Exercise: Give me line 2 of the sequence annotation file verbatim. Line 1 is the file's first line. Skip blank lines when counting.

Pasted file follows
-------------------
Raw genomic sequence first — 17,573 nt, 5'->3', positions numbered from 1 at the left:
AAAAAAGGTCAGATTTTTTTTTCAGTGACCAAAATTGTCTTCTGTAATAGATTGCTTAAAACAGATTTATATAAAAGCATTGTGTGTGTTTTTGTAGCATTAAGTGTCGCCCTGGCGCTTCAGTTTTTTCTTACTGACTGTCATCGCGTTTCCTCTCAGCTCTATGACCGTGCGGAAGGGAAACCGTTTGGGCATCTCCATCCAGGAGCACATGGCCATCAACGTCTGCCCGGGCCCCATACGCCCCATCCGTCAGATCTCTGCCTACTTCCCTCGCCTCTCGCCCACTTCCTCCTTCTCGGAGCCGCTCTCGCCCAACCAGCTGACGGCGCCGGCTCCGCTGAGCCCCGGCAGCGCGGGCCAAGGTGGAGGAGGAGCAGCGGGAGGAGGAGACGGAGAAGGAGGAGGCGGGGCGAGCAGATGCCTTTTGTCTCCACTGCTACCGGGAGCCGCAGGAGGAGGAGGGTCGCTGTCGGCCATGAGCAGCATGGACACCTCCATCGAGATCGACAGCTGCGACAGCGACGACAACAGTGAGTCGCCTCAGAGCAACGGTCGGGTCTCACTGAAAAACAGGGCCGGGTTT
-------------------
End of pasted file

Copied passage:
AAAAAAGGTCAGATTTTTTTTTCAGTGACCAAAATTGTCTTCTGTAATAGATTGCTTAAAACAGATTTATATAAAAGCATTGTGTGTGTTTTTGTAGCATTAAGTGTCGCCCTGGCGCTTCAGTTTTTTCTTACTGACTGTCATCGCGTTTCCTCTCAGCTCTATGACCGTGCGGAAGGGAAACCGTTTGGGCATCTCCATCCAGGAGCACATGGCCATCAACGTCTGCCCGGGCCCCATACGCCCCATCCGTCAGATCTCTGCCTACTTCCCTCGCCTCTCGCCCACTTCCTCCTTCTCGGAGCCGCTCTCGCCCAACCAGCTGACGGCGCCGGCTCCGCTGAGCCCCGGCAGCGCGGGCCAAGGTGGAGGAGGAGCAGCGGGAGGAGGAGACGGAGAAGGAGGAGGCGGGGCGAGCAGATGCCTTTTGTCTCCACTGCTACCGGGAGCCGCAGGAGGAGGAGGGTCGCTGTCGGCCATGAGCAGCATGGACACCTCCATCGAGATCGACAGCTGCGACAGCGACGACAACAGTGAGTCGCCTCAGAGCAACGGTCGGGTCTCACTGAAAAACAGGGCCGGGTTT